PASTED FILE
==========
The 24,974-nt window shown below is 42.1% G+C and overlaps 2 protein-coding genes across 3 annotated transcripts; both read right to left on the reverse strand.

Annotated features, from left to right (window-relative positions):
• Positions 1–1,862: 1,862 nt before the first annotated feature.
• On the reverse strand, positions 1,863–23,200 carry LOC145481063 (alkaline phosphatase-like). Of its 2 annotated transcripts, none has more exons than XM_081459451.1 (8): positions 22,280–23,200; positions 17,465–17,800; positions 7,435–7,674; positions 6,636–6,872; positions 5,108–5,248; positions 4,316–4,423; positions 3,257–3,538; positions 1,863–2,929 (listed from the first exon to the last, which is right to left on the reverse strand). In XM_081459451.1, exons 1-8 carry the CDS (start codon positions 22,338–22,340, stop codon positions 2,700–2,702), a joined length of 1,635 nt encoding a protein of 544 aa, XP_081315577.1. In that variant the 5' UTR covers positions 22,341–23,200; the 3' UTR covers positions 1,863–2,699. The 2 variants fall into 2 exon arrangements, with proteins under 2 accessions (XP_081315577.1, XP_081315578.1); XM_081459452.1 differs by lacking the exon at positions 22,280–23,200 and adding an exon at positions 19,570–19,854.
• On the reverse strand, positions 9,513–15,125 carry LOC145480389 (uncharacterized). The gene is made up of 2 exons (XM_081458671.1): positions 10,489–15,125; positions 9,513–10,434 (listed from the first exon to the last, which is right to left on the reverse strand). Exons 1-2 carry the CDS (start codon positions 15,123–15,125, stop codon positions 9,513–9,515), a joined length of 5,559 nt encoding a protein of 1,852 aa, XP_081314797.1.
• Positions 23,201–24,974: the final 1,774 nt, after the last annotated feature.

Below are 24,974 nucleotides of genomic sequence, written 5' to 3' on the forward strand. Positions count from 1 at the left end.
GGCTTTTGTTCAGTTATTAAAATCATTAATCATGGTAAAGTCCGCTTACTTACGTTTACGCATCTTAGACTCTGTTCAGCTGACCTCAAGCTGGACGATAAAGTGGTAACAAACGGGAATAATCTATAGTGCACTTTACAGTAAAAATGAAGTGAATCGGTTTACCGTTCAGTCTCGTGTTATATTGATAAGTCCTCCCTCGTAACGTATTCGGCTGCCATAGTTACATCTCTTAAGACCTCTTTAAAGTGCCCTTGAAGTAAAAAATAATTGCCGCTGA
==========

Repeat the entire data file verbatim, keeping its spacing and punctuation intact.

The 24,974-nt window shown below is 42.1% G+C and overlaps 2 protein-coding genes across 3 annotated transcripts; both read right to left on the reverse strand.

Annotated features, from left to right (window-relative positions):
• Positions 1–1,862: 1,862 nt before the first annotated feature.
• On the reverse strand, positions 1,863–23,200 carry LOC145481063 (alkaline phosphatase-like). Of its 2 annotated transcripts, none has more exons than XM_081459451.1 (8): positions 22,280–23,200; positions 17,465–17,800; positions 7,435–7,674; positions 6,636–6,872; positions 5,108–5,248; positions 4,316–4,423; positions 3,257–3,538; positions 1,863–2,929 (listed from the first exon to the last, which is right to left on the reverse strand). In XM_081459451.1, exons 1-8 carry the CDS (start codon positions 22,338–22,340, stop codon positions 2,700–2,702), a joined length of 1,635 nt encoding a protein of 544 aa, XP_081315577.1. In that variant the 5' UTR covers positions 22,341–23,200; the 3' UTR covers positions 1,863–2,699. The 2 variants fall into 2 exon arrangements, with proteins under 2 accessions (XP_081315577.1, XP_081315578.1); XM_081459452.1 differs by lacking the exon at positions 22,280–23,200 and adding an exon at positions 19,570–19,854.
• On the reverse strand, positions 9,513–15,125 carry LOC145480389 (uncharacterized). The gene is made up of 2 exons (XM_081458671.1): positions 10,489–15,125; positions 9,513–10,434 (listed from the first exon to the last, which is right to left on the reverse strand). Exons 1-2 carry the CDS (start codon positions 15,123–15,125, stop codon positions 9,513–9,515), a joined length of 5,559 nt encoding a protein of 1,852 aa, XP_081314797.1.
• Positions 23,201–24,974: the final 1,774 nt, after the last annotated feature.

Below are 24,974 nucleotides of genomic sequence, written 5' to 3' on the forward strand. Positions count from 1 at the left end.
GGCTTTTGTTCAGTTATTAAAATCATTAATCATGGTAAAGTCCGCTTACTTACGTTTACGCATCTTAGACTCTGTTCAGCTGACCTCAAGCTGGACGATAAAGTGGTAACAAACGGGAATAATCTATAGTGCACTTTACAGTAAAAATGAAGTGAATCGGTTTACCGTTCAGTCTCGTGTTATATTGATAAGTCCTCCCTCGTAACGTATTCGGCTGCCATAGTTACATCTCTTAAGACCTCTTTAAAGTGCCCTTGAAGTAAAAAATAATTGCCGCTGA